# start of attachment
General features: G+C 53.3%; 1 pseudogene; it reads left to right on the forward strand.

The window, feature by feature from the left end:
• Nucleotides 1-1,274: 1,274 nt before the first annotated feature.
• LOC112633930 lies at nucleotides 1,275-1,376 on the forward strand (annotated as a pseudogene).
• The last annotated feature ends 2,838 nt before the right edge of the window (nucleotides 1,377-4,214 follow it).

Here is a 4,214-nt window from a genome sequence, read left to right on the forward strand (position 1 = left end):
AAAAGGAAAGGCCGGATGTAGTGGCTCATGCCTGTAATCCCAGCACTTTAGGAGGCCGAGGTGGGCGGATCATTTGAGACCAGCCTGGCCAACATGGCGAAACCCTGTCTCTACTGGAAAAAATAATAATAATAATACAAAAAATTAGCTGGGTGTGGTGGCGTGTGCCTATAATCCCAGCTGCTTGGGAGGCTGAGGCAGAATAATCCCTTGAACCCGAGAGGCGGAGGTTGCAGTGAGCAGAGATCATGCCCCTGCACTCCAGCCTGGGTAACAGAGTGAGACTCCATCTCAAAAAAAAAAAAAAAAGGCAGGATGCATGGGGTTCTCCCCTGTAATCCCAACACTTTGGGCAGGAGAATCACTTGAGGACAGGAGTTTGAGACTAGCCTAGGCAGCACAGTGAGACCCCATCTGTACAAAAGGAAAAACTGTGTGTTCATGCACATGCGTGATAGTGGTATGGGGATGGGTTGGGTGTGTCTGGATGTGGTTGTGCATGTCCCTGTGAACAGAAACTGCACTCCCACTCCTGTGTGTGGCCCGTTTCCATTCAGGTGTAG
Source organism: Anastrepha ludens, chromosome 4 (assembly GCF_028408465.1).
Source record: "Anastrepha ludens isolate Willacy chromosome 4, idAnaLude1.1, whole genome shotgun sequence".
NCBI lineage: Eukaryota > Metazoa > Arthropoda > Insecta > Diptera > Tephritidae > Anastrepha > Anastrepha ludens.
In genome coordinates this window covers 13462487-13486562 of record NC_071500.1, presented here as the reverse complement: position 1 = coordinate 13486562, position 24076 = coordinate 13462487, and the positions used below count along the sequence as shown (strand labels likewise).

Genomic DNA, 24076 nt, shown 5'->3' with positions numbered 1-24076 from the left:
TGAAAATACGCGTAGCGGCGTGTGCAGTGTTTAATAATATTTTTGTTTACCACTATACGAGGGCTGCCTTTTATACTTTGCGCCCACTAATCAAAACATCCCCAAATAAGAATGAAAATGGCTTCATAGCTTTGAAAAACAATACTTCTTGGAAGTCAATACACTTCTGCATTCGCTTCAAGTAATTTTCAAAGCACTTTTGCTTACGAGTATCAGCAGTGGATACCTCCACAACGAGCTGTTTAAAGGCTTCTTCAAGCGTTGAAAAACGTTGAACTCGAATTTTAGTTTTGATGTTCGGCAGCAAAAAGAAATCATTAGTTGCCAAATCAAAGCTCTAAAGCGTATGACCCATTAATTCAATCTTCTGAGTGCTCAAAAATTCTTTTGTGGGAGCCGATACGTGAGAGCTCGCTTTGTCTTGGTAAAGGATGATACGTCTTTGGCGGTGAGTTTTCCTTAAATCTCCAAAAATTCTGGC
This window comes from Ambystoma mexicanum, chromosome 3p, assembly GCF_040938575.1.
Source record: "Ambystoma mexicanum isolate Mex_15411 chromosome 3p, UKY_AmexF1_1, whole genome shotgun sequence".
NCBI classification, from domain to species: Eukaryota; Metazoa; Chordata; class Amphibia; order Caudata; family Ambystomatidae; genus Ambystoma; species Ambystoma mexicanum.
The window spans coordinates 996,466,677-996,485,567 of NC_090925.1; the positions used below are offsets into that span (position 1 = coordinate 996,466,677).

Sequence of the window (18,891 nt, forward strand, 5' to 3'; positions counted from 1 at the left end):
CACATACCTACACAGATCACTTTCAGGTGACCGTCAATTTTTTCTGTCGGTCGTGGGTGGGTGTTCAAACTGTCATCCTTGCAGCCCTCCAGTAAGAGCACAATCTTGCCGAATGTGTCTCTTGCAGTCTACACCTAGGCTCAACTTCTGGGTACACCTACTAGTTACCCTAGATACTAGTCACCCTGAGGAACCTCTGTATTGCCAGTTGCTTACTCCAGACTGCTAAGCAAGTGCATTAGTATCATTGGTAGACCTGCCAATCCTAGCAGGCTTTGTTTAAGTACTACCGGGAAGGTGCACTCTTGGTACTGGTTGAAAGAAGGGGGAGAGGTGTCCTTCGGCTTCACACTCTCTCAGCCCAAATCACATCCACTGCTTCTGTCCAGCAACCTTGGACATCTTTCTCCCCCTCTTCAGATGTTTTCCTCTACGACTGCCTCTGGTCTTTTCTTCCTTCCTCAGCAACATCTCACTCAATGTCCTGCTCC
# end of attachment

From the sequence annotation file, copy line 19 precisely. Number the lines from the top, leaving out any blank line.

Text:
CACATACCTACACAGATCACTTTCAGGTGACCGTCAATTTTTTCTGTCGGTCGTGGGTGGGTGTTCAAACTGTCATCCTTGCAGCCCTCCAGTAAGAGCACAATCTTGCCGAATGTGTCTCTTGCAGTCTACACCTAGGCTCAACTTCTGGGTACACCTACTAGTTACCCTAGATACTAGTCACCCTGAGGAACCTCTGTATTGCCAGTTGCTTACTCCAGACTGCTAAGCAAGTGCATTAGTATCATTGGTAGACCTGCCAATCCTAGCAGGCTTTGTTTAAGTACTACCGGGAAGGTGCACTCTTGGTACTGGTTGAAAGAAGGGGGAGAGGTGTCCTTCGGCTTCACACTCTCTCAGCCCAAATCACATCCACTGCTTCTGTCCAGCAACCTTGGACATCTTTCTCCCCCTCTTCAGATGTTTTCCTCTACGACTGCCTCTGGTCTTTTCTTCCTTCCTCAGCAACATCTCACTCAATGTCCTGCTCC